You should definitely visit the small producers – either the ones you pass by, or the ones that are recommended to you by the locals. Maybe you will discover even a better drink than from the famous brands. If you call them first to let them know that you’d stop by, they will take their time and show you their production and let you taste their wines. Also, you are free to discuss with people whose passion is their job.
Champagne is not only about wine!
Visitors are coming to Champagne first of all for the sparkling wine, but this region is not only rich in terms of wine, but also from the historical point of view (you can discover monuments from Roman times and WWI) and nature (you can find lakes and nature parks here). Champagne is great for biking trips too. Among the towns to visit are Reims – the most populated, Chalons-en-Champagne – the capital of the region, Troyes – historical town, Les Riceys – charming village, Essoyes – Renoir’s village.
Where to sleep?
Apart from hotels, you can go for bed and breakfast or guest houses in the countryside, far from the cities. As per my experience, it has always been such a pleasure to stay at locals’ in a charming house in a cute village or on a farm in the middle of fields. The rooms are usually nicely decorated, the owners are very nice and talkative, and the breakfast contains usually homemade jams, yogurts, bread, cakes and you may taste local products such as cheese, sausages, fruit from the garden etc. The best site to search for the guest houses is Cybevasion.fr or chambresdhotes.org.
Personally I can recommend:
Côte des Blancs: farm Les Chambres de Muguette near Épernay offers rooms in the house of 17th century, decorated in the charming countryside style. You can use also the garden. The lady is very nice and hospitable.
Côte de Bar: farm Les Furets between the towns Troyes and Chaource. The owner Patricia is also a very nice lady. Her breakfast is 100% either homemade or regional products. Thanks to her I discovered delicious local cheese Chaource.
When to go?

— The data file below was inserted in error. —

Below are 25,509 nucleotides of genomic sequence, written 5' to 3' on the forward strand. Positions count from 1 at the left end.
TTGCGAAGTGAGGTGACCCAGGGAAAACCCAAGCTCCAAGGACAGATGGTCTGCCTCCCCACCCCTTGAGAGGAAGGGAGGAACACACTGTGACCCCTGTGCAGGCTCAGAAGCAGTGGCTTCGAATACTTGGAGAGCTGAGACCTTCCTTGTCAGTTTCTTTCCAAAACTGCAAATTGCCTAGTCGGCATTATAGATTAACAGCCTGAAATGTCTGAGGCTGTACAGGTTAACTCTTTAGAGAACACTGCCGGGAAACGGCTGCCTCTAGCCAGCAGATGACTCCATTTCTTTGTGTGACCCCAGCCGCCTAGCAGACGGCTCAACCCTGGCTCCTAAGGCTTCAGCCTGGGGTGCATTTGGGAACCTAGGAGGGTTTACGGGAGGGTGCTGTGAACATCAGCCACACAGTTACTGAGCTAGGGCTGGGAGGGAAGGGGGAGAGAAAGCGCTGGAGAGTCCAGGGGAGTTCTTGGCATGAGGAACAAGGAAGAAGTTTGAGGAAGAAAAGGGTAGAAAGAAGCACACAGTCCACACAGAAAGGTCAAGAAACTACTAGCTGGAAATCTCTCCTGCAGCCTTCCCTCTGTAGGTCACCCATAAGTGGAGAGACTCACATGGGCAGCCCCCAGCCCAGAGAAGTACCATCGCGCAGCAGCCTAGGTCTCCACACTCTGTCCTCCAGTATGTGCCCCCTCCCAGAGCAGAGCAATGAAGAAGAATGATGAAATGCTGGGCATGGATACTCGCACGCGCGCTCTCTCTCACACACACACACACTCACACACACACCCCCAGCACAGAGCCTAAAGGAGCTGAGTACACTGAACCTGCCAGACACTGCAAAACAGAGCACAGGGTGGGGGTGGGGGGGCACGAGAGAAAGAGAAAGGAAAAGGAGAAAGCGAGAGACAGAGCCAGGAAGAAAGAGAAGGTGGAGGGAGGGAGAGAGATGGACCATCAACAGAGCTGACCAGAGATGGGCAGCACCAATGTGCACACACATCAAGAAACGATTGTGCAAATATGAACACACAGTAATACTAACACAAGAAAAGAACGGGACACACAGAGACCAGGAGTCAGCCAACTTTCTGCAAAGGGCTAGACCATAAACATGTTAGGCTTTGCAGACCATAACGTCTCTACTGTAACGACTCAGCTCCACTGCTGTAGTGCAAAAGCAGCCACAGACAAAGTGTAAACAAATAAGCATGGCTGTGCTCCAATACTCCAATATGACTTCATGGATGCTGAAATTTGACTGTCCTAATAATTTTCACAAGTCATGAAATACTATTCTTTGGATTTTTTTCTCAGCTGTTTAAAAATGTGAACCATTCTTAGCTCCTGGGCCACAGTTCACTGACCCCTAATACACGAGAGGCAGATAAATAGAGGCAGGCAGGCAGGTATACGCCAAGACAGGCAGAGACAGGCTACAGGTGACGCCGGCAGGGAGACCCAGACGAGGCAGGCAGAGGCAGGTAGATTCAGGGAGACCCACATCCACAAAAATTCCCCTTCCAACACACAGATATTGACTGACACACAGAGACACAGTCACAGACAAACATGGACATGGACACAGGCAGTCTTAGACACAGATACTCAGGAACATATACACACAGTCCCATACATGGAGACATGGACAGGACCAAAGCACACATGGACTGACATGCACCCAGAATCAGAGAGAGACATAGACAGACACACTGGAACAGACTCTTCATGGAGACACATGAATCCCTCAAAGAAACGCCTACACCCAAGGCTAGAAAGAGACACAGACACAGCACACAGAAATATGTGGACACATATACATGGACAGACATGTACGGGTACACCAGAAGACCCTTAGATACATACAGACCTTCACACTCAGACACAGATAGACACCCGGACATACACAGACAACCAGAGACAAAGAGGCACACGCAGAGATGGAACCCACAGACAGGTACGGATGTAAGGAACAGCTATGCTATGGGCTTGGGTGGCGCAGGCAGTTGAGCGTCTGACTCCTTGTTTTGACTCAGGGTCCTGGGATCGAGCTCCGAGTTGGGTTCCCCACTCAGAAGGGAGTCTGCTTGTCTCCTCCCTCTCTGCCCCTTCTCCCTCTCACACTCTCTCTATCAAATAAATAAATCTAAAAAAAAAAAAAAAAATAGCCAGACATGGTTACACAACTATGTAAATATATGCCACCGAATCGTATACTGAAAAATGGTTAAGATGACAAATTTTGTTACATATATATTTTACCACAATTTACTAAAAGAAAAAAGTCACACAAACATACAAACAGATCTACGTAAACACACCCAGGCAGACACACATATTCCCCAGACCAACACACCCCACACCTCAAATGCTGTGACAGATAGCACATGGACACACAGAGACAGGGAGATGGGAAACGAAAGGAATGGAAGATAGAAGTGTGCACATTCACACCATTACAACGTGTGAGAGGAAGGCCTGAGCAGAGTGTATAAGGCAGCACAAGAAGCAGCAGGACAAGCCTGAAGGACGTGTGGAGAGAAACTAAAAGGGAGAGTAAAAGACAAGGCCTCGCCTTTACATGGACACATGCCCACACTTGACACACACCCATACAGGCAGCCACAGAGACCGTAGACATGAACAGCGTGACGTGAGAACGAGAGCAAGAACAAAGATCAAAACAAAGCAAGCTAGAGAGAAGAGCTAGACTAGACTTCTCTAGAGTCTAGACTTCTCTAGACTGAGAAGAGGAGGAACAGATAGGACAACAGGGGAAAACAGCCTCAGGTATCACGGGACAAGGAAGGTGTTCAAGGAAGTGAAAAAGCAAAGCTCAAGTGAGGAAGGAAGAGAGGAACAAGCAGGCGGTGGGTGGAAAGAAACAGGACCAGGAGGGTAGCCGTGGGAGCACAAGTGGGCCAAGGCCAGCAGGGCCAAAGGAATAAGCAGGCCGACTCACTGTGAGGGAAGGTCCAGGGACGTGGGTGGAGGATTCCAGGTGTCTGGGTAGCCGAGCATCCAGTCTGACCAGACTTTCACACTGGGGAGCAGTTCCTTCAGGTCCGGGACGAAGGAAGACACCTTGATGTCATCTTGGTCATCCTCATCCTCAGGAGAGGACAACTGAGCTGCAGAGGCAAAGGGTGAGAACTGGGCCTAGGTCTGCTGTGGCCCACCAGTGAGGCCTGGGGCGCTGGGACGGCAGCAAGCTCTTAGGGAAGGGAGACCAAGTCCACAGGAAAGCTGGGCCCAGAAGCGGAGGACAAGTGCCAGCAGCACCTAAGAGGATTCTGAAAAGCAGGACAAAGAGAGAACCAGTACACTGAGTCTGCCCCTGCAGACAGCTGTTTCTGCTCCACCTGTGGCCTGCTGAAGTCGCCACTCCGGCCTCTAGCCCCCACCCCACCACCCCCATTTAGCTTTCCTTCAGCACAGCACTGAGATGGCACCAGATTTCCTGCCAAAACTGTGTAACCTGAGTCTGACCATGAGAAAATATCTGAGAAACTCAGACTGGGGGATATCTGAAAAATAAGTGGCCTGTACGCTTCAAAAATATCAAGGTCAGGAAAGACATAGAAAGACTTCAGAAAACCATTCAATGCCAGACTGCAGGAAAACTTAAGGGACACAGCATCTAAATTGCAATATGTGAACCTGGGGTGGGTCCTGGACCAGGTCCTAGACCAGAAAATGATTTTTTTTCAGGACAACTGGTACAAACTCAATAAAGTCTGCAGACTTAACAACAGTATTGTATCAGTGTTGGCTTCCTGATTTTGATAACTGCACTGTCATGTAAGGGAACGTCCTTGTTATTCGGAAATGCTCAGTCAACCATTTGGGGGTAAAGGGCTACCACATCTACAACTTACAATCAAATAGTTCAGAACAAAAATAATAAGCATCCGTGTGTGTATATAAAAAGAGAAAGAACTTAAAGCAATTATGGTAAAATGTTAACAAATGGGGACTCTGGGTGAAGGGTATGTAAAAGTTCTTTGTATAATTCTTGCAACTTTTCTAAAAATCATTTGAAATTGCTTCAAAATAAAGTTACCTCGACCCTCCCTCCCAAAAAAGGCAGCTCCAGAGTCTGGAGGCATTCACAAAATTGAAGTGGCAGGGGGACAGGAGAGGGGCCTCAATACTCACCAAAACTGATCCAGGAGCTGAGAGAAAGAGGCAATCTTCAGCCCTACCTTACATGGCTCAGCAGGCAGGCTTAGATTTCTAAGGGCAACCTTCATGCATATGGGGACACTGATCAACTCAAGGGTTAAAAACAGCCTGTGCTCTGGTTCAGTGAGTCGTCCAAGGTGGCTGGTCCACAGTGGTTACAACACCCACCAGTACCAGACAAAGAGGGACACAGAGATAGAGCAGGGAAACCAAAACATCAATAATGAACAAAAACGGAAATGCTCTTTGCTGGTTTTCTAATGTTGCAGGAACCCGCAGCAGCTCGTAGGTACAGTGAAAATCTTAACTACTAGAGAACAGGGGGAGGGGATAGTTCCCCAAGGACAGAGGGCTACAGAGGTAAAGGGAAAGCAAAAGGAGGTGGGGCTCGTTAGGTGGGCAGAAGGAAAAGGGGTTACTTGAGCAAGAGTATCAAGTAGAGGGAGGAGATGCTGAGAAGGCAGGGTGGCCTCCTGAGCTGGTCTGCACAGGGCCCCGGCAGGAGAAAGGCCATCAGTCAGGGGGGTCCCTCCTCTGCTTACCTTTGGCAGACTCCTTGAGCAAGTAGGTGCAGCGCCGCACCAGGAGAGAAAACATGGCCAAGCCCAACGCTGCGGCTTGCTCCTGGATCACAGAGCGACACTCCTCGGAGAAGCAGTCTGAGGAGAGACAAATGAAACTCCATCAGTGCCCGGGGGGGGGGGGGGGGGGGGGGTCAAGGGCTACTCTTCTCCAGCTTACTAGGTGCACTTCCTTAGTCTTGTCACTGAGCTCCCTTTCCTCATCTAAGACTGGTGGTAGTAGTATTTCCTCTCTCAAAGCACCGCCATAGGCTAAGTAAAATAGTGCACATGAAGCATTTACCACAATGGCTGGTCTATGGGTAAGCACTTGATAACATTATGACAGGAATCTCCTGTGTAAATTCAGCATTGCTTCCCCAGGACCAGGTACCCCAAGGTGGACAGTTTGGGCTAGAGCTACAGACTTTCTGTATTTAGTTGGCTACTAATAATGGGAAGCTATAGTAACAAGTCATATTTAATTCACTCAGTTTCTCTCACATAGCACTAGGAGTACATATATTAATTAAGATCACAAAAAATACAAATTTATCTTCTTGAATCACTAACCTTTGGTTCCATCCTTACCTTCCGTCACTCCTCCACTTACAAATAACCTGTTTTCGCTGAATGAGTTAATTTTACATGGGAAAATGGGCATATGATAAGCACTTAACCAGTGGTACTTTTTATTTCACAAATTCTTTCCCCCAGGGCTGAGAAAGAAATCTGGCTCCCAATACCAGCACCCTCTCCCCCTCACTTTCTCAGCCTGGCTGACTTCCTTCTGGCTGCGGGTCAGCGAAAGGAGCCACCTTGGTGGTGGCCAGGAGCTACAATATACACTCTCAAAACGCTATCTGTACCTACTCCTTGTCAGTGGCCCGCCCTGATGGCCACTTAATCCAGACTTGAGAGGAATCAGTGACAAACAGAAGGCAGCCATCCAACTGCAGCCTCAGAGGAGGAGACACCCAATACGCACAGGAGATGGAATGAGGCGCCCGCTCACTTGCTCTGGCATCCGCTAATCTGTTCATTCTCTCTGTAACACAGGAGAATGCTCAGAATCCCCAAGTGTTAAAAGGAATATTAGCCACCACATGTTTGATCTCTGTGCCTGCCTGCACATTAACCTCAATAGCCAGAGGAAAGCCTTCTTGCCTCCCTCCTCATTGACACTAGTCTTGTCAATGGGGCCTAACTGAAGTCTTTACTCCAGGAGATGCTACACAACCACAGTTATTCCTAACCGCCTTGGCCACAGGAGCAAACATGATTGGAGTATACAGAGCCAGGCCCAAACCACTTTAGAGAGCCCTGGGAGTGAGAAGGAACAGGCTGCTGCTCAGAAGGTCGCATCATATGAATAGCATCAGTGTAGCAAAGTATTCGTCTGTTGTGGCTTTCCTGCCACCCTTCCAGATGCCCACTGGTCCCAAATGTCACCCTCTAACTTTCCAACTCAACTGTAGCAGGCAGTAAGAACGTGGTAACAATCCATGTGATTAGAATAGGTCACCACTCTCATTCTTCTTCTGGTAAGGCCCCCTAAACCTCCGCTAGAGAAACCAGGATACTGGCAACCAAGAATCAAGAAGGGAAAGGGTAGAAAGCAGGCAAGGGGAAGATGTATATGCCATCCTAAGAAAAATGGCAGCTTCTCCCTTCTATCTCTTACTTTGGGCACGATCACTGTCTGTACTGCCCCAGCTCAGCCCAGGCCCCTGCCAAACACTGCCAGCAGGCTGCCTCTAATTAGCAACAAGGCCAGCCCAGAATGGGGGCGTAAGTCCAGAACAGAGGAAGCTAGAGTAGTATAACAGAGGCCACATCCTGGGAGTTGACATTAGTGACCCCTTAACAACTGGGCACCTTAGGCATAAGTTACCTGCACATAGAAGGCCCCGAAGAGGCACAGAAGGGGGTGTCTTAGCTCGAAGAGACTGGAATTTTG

I think the best time to visit Champagne is spring, summer or the very beginning of September. The cellars are open usually during the whole year, but you will experience the region best under the sun – with green vineyards full of grapes, holiday atmosphere, and of course, do not forget about a picnic in nature! 🙂
From my experience, I recommend you to avoid the harvest, which is usually one week in mid-September. At that time, whole families are busy working and boutiques are usually closed. You can still visit some that are supposed to be open (official list to be received in the tourist office or in the guest house), but even then it is not sure if they open you when you call one hour before. From 6 producers (supposed to be opened as per the official list) we called, only 2 opened us door.
Are you in Champagne on Sunday? Be careful as many of the producers are closed. In Épernay for example, only very touristic Mercier and more traditional de Castellane are open. If you want to visit local producers on Sunday, some of them might be open or even if they are usually closed but home, they may find some time – just call them first.
And what about driving?
Beware of cameras on the roads in France and never drive faster than the maximum speed. You are allowed a maximum of 0.5 mg/ml of alcohol per liter in your blood in France. If you are caught with 0.5-0.8 mg/ml, you will be fined at least 135 EUR. If you have more than 0.8 mg/ml, you may be asked to stop driving for the next 3 days and paying high fine.
And one more thing. The below sign is very popular in France (especially during the spring and summer months) and it says that the road is closed. According to the Murphy’s law, the sign usually appears 5 minutes before you are supposed to reach your destination. 🙂
And now what about you? Do you like Champagne? Have you ever think about visiting Champagne? Are you going to do so? Which area would you like to visit? I hope this post make you feel like visiting this wonderful region! Santé! 🙂